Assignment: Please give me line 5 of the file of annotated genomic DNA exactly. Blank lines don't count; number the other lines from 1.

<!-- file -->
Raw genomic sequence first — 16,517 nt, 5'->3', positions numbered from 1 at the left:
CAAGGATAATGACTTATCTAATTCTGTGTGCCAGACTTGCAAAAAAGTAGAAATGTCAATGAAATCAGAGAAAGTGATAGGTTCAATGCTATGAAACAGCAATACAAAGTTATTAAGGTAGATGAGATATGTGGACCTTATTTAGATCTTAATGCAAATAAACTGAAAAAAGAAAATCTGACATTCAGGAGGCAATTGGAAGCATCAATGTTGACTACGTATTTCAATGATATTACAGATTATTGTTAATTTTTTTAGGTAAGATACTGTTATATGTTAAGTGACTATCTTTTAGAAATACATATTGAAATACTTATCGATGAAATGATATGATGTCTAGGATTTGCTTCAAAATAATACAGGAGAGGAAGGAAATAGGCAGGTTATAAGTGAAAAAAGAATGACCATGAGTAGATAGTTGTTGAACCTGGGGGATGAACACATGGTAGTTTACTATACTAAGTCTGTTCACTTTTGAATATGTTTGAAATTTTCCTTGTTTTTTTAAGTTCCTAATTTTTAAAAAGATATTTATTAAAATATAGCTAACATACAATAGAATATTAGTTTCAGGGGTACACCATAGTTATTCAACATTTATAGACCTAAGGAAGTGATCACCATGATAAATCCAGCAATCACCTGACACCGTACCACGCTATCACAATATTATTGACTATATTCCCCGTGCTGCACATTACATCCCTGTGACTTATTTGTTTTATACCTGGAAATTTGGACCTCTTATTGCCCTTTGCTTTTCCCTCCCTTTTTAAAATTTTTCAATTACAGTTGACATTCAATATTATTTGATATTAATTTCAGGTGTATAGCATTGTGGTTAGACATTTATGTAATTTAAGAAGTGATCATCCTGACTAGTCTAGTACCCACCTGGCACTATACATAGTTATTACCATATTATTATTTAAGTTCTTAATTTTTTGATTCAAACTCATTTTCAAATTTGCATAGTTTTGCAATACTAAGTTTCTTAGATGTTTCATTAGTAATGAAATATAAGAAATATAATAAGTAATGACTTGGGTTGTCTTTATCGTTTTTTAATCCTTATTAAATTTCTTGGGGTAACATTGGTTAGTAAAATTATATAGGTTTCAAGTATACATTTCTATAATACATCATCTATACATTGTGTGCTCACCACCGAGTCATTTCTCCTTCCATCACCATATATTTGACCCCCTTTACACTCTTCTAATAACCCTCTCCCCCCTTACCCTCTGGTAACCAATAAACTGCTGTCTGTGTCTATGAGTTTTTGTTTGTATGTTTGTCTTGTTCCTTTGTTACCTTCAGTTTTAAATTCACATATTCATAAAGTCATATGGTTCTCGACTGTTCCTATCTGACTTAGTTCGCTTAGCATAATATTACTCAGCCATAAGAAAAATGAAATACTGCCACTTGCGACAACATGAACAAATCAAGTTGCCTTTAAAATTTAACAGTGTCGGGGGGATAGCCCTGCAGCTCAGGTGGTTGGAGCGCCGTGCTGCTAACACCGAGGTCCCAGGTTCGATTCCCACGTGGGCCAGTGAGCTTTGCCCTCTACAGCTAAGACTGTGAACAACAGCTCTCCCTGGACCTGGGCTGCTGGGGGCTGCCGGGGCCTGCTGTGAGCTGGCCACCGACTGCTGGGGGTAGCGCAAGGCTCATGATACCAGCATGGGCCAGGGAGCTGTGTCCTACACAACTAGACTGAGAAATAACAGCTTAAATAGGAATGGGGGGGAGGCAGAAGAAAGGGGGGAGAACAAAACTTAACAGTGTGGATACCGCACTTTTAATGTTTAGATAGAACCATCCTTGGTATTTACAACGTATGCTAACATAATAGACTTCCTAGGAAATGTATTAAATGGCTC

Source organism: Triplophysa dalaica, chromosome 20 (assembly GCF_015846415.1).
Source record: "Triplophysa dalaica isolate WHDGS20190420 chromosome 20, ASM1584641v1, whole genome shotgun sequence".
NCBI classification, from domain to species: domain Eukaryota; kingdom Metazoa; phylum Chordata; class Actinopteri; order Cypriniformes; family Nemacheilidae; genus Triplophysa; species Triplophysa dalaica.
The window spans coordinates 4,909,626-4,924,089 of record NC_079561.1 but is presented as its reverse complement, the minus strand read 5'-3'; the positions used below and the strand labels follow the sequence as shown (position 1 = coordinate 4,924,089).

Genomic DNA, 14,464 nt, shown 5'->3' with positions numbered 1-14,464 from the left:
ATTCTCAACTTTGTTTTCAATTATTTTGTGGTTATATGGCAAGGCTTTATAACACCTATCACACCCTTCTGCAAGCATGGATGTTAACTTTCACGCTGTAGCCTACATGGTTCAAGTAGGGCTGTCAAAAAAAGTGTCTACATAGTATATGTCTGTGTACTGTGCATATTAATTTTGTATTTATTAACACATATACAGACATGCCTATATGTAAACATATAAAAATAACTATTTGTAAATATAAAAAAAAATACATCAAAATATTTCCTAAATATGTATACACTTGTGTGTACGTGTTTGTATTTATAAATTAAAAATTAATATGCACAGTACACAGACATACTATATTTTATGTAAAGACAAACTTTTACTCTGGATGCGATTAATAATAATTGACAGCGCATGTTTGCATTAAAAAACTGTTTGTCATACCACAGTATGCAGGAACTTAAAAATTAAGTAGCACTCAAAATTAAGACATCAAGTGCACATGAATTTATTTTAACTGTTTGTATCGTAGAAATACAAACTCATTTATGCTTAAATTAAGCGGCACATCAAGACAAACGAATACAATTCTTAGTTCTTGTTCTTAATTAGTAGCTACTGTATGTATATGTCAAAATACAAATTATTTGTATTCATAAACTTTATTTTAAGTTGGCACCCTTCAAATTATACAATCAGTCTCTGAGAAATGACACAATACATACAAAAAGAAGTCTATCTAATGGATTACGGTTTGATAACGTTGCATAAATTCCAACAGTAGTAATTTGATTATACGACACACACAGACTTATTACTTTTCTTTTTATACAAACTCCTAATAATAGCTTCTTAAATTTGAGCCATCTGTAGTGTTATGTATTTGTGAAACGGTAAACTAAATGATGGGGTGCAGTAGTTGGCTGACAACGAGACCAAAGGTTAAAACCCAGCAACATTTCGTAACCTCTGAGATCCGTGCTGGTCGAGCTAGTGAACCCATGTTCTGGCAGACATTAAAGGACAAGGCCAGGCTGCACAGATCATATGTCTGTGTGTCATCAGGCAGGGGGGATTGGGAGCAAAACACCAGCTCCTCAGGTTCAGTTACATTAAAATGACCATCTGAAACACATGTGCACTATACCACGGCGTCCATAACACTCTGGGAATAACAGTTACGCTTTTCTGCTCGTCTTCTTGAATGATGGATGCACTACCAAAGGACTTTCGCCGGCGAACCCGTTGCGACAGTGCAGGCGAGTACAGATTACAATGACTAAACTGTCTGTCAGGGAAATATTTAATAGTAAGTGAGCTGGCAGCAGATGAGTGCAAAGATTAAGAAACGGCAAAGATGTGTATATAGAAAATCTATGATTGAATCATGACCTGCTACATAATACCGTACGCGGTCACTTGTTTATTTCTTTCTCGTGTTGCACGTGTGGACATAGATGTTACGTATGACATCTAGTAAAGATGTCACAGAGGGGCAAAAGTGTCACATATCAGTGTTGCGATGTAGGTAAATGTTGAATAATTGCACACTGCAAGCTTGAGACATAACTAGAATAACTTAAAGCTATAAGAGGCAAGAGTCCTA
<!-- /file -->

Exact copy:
NCBI classification, from domain to species: domain Eukaryota; kingdom Metazoa; phylum Chordata; class Actinopteri; order Cypriniformes; family Nemacheilidae; genus Triplophysa; species Triplophysa dalaica.